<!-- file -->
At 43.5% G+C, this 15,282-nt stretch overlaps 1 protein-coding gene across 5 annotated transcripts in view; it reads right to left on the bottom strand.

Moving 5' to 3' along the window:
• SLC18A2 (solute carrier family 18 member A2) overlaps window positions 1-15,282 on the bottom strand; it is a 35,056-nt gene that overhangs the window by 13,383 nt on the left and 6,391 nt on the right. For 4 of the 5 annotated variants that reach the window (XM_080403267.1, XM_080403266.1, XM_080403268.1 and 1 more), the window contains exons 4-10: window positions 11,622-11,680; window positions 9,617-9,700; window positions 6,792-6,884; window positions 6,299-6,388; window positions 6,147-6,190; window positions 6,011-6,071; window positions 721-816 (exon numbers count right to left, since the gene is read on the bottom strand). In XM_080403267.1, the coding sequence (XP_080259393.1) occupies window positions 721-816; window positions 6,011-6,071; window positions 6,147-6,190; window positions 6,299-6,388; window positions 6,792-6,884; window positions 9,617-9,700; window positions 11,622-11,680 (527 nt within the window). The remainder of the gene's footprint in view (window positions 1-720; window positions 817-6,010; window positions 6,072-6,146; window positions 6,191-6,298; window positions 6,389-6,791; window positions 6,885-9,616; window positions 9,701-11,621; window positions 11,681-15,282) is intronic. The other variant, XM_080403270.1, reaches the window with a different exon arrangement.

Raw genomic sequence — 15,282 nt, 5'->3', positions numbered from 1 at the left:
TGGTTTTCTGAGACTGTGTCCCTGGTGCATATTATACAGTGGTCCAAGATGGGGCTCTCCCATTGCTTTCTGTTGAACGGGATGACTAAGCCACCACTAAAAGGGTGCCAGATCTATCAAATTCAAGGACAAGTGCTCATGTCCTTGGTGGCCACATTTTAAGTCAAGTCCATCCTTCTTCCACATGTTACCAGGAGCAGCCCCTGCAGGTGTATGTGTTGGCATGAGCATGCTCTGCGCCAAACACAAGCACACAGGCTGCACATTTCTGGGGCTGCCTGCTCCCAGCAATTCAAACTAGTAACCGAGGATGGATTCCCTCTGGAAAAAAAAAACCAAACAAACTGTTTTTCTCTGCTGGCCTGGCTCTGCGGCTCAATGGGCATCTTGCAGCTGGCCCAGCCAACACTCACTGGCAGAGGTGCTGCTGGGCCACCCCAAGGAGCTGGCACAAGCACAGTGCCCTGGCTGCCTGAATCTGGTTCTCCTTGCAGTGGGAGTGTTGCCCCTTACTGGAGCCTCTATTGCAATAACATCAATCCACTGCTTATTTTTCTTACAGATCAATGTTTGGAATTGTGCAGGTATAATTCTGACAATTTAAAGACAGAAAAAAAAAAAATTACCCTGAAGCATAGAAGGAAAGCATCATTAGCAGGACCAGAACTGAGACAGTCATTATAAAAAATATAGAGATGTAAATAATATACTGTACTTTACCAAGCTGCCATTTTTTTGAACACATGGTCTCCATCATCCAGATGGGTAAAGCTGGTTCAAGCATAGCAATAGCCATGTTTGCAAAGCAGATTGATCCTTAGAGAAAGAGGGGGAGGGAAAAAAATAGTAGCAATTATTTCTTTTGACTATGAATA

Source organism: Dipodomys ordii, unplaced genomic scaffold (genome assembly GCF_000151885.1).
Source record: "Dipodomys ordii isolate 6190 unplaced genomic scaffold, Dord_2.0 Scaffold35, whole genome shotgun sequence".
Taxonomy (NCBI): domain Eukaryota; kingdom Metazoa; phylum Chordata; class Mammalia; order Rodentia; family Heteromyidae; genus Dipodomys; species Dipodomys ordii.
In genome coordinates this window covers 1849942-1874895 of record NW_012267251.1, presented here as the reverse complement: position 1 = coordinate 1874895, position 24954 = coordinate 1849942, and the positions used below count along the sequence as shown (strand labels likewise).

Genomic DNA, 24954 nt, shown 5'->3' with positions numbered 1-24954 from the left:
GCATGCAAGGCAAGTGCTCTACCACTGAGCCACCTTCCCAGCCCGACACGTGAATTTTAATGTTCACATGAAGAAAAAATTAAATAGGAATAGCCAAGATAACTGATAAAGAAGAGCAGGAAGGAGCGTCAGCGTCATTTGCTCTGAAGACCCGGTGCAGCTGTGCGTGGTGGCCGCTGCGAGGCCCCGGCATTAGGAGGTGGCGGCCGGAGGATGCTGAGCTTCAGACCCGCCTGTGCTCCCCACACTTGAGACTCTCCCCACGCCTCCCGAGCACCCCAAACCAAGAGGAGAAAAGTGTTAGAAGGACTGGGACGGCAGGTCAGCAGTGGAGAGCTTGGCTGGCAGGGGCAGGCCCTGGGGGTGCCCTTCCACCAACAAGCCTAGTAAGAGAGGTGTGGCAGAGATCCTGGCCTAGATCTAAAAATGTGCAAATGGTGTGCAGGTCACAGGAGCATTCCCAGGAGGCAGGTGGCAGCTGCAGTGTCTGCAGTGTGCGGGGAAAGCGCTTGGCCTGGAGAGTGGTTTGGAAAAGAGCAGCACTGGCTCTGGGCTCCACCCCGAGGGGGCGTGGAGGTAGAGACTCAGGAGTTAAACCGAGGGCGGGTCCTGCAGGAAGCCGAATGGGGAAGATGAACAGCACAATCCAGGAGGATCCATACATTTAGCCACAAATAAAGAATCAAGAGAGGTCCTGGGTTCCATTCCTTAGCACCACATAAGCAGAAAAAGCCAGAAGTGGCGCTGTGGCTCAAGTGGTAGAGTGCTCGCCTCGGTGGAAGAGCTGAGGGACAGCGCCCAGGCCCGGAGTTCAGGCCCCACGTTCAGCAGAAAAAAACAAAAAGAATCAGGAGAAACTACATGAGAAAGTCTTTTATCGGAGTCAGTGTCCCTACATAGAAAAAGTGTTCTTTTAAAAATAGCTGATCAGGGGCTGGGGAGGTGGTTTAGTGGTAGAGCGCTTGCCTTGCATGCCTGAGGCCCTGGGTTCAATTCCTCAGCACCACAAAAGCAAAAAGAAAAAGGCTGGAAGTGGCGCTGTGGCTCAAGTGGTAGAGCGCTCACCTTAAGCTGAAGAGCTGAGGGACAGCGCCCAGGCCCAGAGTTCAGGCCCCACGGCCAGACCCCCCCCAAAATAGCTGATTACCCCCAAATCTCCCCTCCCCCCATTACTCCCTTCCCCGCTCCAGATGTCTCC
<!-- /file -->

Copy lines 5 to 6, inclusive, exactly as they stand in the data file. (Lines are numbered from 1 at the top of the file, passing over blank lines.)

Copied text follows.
TGGTTTTCTGAGACTGTGTCCCTGGTGCATATTATACAGTGGTCCAAGATGGGGCTCTCCCATTGCTTTCTGTTGAACGGGATGACTAAGCCACCACTAAAAGGGTGCCAGATCTATCAAATTCAAGGACAAGTGCTCATGTCCTTGGTGGCCACATTTTAAGTCAAGTCCATCCTTCTTCCACATGTTACCAGGAGCAGCCCCTGCAGGTGTATGTGTTGGCATGAGCATGCTCTGCGCCAAACACAAGCACACAGGCTGCACATTTCTGGGGCTGCCTGCTCCCAGCAATTCAAACTAGTAACCGAGGATGGATTCCCTCTGGAAAAAAAAAACCAAACAAACTGTTTTTCTCTGCTGGCCTGGCTCTGCGGCTCAATGGGCATCTTGCAGCTGGCCCAGCCAACACTCACTGGCAGAGGTGCTGCTGGGCCACCCCAAGGAGCTGGCACAAGCACAGTGCCCTGGCTGCCTGAATCTGGTTCTCCTTGCAGTGGGAGTGTTGCCCCTTACTGGAGCCTCTATTGCAATAACATCAATCCACTGCTTATTTTTCTTACAGATCAATGTTTGGAATTGTGCAGGTATAATTCTGACAATTTAAAGACAGAAAAAAAAAAAATTACCCTGAAGCATAGAAGGAAAGCATCATTAGCAGGACCAGAACTGAGACAGTCATTATAAAAAATATAGAGATGTAAATAATATACTGTACTTTACCAAGCTGCCATTTTTTTGAACACATGGTCTCCATCATCCAGATGGGTAAAGCTGGTTCAAGCATAGCAATAGCCATGTTTGCAAAGCAGATTGATCCTTAGAGAAAGAGGGGGAGGGAAAAAAATAGTAGCAATTATTTCTTTTGACTATGAATA

Source organism: Dipodomys ordii, unplaced genomic scaffold (genome assembly GCF_000151885.1).